7 Ways to Raise your Culinary IQ

Food Philosophy

7 Ways to Raise your Culinary IQ

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Our palates couldn’t help but to evolve with the rest of us. Our preferences and desire for the next meal continues to keep us curious and creative. If only our wants could magically create good food. Because they can’t do it alone, these 7 tools will help you raise your culinary intuitive quotient.

  1. Be real.

The kitchen is one the safest places to practice being your authentic self. Like any art form, creating good food is purely subjective. (Even though, its reassuring when others find joy in it).Today with more than enough cooking shows, celebrity chefs and floodgate of cookbooks, sifting through all the food influences is no easy feat. Understanding our food choices can give us some insight into other aspects of our life. Reclaiming our palate is a means to making our food experiences more subjective, a way to better understand our own preferences and use them as a blueprint for self-expression. Make your own meal by making a meal your own. Everything we create is unique just because we are making it. Put some soul in it.

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  1. Be fluid

To do the dance, we hear and feel the rhythm. A rock in the stream doesn’t obstruct the way, but is part of it. As the water smooths the rough edges of the rock and the rock returns the favor by purifying the water, the dance is smooth and continuous. This flow is the path of less resistance. Being fluid has to do with trust. When we trust ourselves, our gut feelings (intuition), our instincts, our choices, what we see, smell, and feel, will give us cues as to whether or not what we have created will meet our own expectations. Our kitchens are the perfect place to ride the current.

  1. Take Risks

What are recipes but a risk taken and later perfected? To become better cooks, we have to be flexible. We have to take risks. Fall, rise and bounce back like dough. Stretch like gluten. As we yield, we learn which ingredients can be substituted for others. We learn which ingredients compliment, contrast, modify, and enhance. We learn to differentiate which ingredient overpower in a soup, about those that show up as subtle flavors, and the ones that lingers in the backdrop of a sauce.   With practice, we learn what works, with or without a recipe. With practice, estimates and weight can be seen and felt not measured. By taking risks we learn to improvise. We begin to loosen our grasp on doubt, outcome and over-reasoning.  We are on the path of creating endless possibilities with food. It’s risky business.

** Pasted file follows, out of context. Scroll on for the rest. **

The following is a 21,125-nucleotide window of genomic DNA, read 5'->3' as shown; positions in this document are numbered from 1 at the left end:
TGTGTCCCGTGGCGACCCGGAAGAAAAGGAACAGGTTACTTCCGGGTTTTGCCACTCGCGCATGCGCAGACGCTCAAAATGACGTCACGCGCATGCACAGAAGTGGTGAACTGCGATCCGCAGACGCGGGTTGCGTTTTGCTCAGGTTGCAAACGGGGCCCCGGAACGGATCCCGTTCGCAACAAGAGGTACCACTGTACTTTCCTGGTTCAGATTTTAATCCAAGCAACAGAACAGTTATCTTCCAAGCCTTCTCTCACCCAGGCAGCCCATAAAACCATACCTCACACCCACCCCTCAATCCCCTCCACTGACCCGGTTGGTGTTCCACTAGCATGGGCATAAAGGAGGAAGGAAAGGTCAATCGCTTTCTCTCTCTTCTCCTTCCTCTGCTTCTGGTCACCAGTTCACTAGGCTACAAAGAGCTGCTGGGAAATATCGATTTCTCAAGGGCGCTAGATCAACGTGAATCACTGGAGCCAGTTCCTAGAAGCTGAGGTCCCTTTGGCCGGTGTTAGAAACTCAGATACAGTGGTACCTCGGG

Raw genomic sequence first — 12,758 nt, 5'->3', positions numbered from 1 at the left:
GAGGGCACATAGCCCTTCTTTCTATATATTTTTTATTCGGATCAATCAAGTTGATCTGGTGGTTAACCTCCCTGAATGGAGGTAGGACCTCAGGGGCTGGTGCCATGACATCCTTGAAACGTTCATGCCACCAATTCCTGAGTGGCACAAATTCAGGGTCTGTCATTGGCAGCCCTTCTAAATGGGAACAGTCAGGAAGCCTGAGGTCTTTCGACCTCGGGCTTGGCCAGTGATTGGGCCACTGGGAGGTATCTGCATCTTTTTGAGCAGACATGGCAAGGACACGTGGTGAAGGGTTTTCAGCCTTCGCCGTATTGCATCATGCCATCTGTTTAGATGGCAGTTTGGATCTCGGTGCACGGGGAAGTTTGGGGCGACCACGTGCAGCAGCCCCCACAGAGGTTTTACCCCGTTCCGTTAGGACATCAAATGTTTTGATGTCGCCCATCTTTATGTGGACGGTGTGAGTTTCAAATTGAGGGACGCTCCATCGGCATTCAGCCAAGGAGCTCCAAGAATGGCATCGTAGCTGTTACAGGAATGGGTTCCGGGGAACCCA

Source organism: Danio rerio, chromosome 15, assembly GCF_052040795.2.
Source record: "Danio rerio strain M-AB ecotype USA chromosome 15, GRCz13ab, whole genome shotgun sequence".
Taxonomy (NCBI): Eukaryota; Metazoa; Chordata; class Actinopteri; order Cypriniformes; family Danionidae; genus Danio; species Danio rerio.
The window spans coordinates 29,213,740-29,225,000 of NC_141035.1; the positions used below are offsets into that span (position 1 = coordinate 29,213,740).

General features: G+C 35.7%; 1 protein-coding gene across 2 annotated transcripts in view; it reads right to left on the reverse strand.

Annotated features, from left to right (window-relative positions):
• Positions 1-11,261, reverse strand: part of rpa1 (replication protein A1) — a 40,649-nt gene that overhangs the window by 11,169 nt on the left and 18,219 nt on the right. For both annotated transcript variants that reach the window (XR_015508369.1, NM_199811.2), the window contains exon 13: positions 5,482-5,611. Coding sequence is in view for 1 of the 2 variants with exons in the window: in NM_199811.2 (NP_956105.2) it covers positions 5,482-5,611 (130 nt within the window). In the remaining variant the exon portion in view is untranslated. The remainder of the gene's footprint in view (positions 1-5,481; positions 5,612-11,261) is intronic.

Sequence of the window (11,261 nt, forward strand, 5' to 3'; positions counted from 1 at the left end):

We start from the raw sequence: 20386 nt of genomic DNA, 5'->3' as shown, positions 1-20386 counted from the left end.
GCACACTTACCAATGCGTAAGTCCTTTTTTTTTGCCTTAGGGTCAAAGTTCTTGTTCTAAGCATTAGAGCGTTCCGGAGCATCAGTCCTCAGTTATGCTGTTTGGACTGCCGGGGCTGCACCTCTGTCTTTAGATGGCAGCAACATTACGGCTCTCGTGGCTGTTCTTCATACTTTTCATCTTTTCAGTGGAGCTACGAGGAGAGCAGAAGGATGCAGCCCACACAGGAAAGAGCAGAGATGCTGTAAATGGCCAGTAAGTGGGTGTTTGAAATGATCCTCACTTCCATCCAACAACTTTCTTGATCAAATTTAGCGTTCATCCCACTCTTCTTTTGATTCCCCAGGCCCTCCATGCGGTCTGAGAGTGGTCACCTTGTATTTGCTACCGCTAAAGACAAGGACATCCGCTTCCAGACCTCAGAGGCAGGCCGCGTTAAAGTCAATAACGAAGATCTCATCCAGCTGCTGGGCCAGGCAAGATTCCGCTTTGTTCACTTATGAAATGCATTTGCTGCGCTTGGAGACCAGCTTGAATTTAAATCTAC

1. Let go of recipes…

It’s true, cooking food requires parts, labor and process, but who ever said it had to be so mechanical. It wasn’t always so. Recipes and cookbooks are a great starting point to inspire creativity. They are guides that we are free to follow and diverge from at the same time, any time. Becoming too reliant on recipes can defuse our creative spark and tone down the fun. (And who wants that?) Once non-existent, recipes were either passed down orally and/or written in prose detailed with… mere approximations. It’s safe to say that precision wasn’t necessarily the point. It’s where desire and observation make eye contact, the creative stuff that food traditions are made of. Chances are grandmom’s stew has been duplicated, but not so exactly. As much as it is alike, it’s different. When we let go some of recipes, our attempt at imitation becomes not so much about perfection, but satisfaction.

  1. Hold on to methods

It could be as simple as knowing the difference between dry and wet cooking. Whether it’s  knowing the difference between baking, broiling, roasting, braising, how long we should cook a vegetables or protein for it to be ready, or that toasting seeds will give us a more robust flavor, we are creating space for play, and for options. Having a grasp on method, and a clear sense about how the methods will create change, can make or break what we consider to be good food. It helps to cut the chase between the ingredient and the result. Methods can help us with the hows of cooking: how to make food easier to digest, and more palatable.

  1. Let go of preconceived notions

While it’s good to know that a bean and grain creates a complete protein, choosing which beans and grains to pair and how to season it, should be in your hands. There is no definitive way to pair your favorite foods despite the latest trends. Unless you’re in business, what someone else thinks about your food is none of your business, what you think about your food is what matters most. You are your own judge. Own the power of your senses by figuring out what good food feels like to you, versus what someone else has suggested and determined for you. It’s your kitchen, your rules.

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Cranberry-Pomegranate Chutney over Butternut Spinach Mash created by letting go…

  1. Be compassionate…

towards yourself as you are growing in the kitchen and learning about the ingredients, and what happens to them based on what method of cooking you choose; as you are refining your palate, deviating from recipes, making mistakes and breaking new ground within and in your kitchen. Be gentle with yourself and infuse whatever you create with this compassion.

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